Policy on high speed chases changing - wave3.com-Louisville News, Weather & Sports

Policy on high speed chases changing

Louisville Metro Police Chief Steve Conrad Louisville Metro Police Chief Steve Conrad

LOUISVILLE, KY (WAVE) – Louisville Metro police are changing the way they go after the bad guys.

Louisville Metro Police Chief Steve Conrad said beginning December 7,  high speed pursuits are only justified in violent felony cases.   

The change came after Conrad said he took a hard look at the police chases dating back all the way to 2007 and he was surprised to see the numbers.

The data showed LMPD has been involved in 283 pursuits, 142 of them have resulted in collisions.  Of the 142 collisions, seven people died and 76 people were hurt.  Conrad says a lot of those pursuits were not for violent felonies.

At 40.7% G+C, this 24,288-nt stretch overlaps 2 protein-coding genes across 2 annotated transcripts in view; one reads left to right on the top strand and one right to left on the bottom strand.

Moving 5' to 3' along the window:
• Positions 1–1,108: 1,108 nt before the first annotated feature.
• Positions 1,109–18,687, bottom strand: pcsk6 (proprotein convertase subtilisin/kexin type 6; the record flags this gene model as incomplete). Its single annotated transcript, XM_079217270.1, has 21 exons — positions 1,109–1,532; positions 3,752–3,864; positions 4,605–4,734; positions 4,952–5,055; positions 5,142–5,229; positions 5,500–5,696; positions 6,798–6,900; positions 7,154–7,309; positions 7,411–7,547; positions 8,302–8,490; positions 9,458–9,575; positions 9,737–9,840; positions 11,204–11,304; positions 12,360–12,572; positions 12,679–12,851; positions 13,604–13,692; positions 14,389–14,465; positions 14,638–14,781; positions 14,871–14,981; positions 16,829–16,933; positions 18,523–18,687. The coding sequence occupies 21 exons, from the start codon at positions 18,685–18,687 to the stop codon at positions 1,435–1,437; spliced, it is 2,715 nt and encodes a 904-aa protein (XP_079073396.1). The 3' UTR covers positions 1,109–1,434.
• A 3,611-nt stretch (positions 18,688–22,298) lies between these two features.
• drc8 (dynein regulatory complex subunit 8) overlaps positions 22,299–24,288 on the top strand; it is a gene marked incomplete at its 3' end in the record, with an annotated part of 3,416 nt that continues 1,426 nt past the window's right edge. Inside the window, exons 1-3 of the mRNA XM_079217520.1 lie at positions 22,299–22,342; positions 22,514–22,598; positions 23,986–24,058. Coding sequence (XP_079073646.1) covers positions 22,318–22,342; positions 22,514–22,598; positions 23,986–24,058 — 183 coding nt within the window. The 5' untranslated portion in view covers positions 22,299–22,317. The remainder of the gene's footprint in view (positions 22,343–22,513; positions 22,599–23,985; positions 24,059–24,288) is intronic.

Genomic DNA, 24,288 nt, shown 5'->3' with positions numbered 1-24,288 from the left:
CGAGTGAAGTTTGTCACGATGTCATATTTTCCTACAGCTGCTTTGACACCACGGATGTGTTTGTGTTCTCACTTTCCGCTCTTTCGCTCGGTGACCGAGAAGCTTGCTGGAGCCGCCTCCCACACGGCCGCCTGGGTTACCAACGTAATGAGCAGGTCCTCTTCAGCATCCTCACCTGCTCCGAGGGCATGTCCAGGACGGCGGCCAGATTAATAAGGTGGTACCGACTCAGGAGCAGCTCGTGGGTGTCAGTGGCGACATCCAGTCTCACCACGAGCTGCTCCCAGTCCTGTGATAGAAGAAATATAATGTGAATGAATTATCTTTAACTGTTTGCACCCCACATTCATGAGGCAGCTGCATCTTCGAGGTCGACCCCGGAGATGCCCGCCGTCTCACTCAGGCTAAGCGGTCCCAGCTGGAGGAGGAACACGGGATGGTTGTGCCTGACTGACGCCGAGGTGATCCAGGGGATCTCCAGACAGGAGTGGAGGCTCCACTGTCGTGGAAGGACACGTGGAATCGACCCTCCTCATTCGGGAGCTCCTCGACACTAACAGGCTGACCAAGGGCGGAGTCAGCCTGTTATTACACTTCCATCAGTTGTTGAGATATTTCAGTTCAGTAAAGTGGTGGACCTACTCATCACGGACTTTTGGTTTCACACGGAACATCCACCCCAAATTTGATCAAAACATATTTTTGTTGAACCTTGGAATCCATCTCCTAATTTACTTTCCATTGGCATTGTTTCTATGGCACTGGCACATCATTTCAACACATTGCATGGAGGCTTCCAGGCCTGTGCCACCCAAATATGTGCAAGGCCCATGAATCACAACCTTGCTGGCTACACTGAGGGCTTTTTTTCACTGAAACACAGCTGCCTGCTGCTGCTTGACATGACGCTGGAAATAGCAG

The chief said officers are always asked to check themselves before a pursuit by asking "is this arrest worth the potential dangers?" But now, officers also have to ask, "does a pursuit fit the crime?"

Under the new policy a high speed chase is restricted to violent felonies.

Murder, rape, a serious assault or a robbery would be examples of when a high speed chase is justified. 

Conrad said he could not speak about the October police chase of a drug suspect that led to the death of Louisville mother Stephanie Melson, due to the fact the case is still under investigation.

But according to the new policy, that case would be an example of when a high speed chase is now not ok.

Conrad said, "There may be times when suspects get away, but we will do what we need to do to try and get that person into custody. I think it's important that we do what's right for our community, we do what's right for our officers in terms of limiting this kind of tactic in situations where we just can't justify its use."

Stephanie Melson's uncle LaMont Melson told us the change won't bring his niece back or change anything for their family.  But says the fact that LMPD is looking into shows there's a problem and something needs to be done. 

He says at least the change is a step in the right direction and hopefully other families won't have to suffer like they did.


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